The abruzzi Ridge differs greatly from all the other 8000’ers normal routes. It is steep, mixed, rocky, complex and offers fine and enjoyable climbing in places. The crux pitches of House’s Chimney and the Black Pyramid are World’s mountaineering classics. Highcamps are stunning giving splendid views over Concordia and Godwin-Austin glaciers.
Close to Camp 3 (7450m.) you move to a different terrain as the ridge slightly flattens and widens out to form the Shoulder. Here you have views North to China as well as to many more peaks including the Gasherbrums.


I have one more rotation to go to reach for the top. After a long period of heavy snowfall weather today started to get much better. I hear teams are starting to look at summit dates after 25th or 26th. This means I would tag along and hopefully start my summit attempt very soon.
I did not set up Camp 1 (6200m.) but will climb direct from Basecamp (5200m.) to my Camp 2 which I set up at 6700m below House’s Chimney. Next stage is to Camp 3 at 7450m from where it is a short, but strenuous climb to Shoulder at 7950m. Climb to Camp 4 is what I expect to be the hardest as I will be carrying a complete camping set-up as well as all the summit-gear and do that at extreme altitude with very little oxygen in the air.
From Camp 4 the summit-push is started late in the evening. First sections goes over a vast snowfield to base of so called ”bottleneck-couloir”. This can be considered as the single most dangerous part of the whole climb as you are climbing up a narrow funnel with a massive hanging glacier looming above. One can only hope the glacier sticks there solid long enough for you to climb the couloir and finally get aside at the ”bottleneck traverse”. After ”bottleneck traverse” you climb the steep snow slopes up towards the summit and hopefully, reach it in the morning.

During my summit attempt I will be sending daily tweets at twitter.com/Samuli_Mansikka ! Please follow my climb on World’s 2nd tallest mountain – ”Mountain on mountains”!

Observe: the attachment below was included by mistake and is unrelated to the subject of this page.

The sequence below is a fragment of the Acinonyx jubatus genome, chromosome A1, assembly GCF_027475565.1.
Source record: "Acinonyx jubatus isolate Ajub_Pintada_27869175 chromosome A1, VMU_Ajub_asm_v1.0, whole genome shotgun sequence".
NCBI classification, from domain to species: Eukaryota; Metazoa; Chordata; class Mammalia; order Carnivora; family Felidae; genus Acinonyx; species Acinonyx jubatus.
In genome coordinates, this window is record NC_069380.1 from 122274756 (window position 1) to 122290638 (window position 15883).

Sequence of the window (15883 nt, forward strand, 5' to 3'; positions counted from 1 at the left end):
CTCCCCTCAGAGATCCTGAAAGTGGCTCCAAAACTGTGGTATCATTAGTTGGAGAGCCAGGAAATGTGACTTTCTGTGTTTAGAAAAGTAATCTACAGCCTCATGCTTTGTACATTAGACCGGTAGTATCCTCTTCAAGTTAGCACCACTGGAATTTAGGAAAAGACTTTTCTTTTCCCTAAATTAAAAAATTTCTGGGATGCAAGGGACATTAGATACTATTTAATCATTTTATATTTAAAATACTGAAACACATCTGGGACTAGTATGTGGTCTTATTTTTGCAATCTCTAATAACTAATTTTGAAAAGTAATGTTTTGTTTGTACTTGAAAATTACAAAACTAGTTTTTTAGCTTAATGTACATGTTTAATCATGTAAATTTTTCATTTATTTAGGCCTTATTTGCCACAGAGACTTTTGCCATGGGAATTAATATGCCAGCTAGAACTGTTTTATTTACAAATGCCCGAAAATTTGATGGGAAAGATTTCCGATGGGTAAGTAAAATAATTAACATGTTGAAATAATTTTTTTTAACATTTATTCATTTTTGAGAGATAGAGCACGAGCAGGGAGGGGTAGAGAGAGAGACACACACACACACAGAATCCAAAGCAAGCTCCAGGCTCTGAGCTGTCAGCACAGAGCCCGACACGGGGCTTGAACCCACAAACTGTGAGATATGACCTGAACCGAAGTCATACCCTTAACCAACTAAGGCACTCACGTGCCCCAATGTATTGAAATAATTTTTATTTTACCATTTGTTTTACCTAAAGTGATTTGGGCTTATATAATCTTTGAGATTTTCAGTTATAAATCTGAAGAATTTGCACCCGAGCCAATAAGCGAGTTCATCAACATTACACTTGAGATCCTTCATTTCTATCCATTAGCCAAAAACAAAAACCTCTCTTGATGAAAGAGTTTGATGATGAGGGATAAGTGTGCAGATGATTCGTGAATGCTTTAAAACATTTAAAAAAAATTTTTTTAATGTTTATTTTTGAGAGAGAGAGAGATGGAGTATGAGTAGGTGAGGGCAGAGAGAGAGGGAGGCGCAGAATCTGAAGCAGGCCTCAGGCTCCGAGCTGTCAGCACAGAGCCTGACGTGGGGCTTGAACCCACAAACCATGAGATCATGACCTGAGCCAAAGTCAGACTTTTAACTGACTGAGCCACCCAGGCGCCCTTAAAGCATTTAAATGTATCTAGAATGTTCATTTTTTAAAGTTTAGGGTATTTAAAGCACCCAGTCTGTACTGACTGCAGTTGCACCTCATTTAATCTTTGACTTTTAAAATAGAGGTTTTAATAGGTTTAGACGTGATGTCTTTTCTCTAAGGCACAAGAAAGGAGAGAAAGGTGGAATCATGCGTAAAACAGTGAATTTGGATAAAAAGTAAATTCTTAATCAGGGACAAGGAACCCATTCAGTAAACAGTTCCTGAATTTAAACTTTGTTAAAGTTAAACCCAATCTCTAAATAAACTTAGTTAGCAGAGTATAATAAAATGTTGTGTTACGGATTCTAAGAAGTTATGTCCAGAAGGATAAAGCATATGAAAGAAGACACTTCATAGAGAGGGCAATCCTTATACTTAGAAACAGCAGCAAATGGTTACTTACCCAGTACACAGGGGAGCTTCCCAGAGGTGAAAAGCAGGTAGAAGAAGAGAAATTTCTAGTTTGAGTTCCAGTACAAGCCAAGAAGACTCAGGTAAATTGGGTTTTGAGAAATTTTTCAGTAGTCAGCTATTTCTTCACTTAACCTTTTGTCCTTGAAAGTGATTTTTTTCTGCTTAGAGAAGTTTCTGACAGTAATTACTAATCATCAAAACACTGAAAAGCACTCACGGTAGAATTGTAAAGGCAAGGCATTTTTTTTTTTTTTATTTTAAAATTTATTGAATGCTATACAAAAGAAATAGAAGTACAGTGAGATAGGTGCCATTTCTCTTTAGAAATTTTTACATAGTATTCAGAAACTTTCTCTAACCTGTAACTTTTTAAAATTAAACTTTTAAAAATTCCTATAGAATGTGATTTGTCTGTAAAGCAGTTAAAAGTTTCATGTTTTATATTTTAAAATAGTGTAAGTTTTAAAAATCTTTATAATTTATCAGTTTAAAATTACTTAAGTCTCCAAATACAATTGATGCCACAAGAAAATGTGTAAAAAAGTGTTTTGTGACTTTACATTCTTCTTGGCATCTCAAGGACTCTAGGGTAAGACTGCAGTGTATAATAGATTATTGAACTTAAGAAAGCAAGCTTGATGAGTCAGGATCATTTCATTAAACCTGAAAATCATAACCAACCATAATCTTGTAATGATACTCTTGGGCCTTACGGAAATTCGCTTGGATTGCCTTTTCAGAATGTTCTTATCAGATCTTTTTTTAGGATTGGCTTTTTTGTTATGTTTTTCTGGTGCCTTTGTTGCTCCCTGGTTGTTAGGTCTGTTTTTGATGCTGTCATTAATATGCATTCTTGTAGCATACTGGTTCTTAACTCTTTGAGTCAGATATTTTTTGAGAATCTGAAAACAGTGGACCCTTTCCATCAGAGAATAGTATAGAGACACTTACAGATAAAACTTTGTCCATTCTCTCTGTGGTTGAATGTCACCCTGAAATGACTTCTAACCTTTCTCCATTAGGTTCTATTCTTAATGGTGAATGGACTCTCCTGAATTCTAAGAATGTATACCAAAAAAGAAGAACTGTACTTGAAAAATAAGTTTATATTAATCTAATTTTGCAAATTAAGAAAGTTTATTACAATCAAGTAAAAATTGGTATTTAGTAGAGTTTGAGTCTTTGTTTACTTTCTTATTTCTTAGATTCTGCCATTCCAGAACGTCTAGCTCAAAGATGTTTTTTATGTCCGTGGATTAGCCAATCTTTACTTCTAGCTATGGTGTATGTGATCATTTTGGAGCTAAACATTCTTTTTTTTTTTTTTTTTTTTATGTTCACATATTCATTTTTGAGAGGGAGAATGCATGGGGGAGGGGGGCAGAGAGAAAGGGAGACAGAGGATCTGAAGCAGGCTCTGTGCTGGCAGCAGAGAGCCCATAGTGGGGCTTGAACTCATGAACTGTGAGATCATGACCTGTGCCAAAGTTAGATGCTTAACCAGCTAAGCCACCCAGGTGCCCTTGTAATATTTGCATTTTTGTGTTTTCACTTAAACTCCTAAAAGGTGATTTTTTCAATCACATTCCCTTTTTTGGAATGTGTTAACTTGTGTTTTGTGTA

lauantai 5. heinäkuun 2014 18:25

K2 Basecamp

Greetings from K2 Basecamp! Due to new regulations regarding joining teams and permits I have ended up attempting K2 instead of Broad Peak! I have been experiencing problems with Broad Peak permit as my local operator does not have a team there this season. They would have had me joined with another company’s team which apparently is not quite as common and accepted procedure here as it is in, let’s say, Nepal.


Anyway, I have today reached K2 Basecamp at 5000 meters after starting in Concordia this morning. It is very windy on Karakorum summits and on K2 right now so need to wait to start rotations up ”Mountain of mountains”. I hear the route has already been fixed up to Camp 2 (approx 6650m.) which might reflect fairly good snow conditions.
Follow my attempt on K2 on Twitter at twitter.com/Samuli_Mansikka and Instagram at instagram.com/samulimansikka!

tiistai 1. heinäkuun 2014 15:20


Warmest greetings from Paiju! Well, it’s beyond warm! It is boiling hot here! Anyway, my Broad Peak expedition is now well underway and the group I am joined with have reached our second trek camp. I am joined with an international K2 expedition and am trekking with them until K2 basecamp.
I arrived in Islamabad on 25th June and were transfered overland to Skardu on 26th to 27th. On 28th all of us were driven to trailhead in Askole. I must say I greatly dislike the drive as the road is by far the scariest I ever been on. However, we got there safely and started trekking on 29th!

The trek is brutal! It is complete wilderness from Askole onwards and it is hard! The trail’s not too good and all day it is extremely hot temperatures being well over 40C with no shade! But boy is this part of the World beautiful? I’ve been thinking about how I consider the European Alps as probably the most beautiful mountain range in the World but to be honest, I don’t know! I kinda had forgotten how stunning these peaks are? And we are still not even close to Concordia from where you have the most amazing mountain panorama!

Tomorrow on July 2nd we’ll continue to Urdukas. We heard that the most commonly used (shortest) trail is in very bad condition and thus we will very likely be taking a longer although safer route closer to Trangos. Tomorrow we get on the Baltoro glacier and will stay on it until back in Paiju after the climb!
Follow the trip through my Twitter and Instagram! Next blog-entry from K2 basecamp!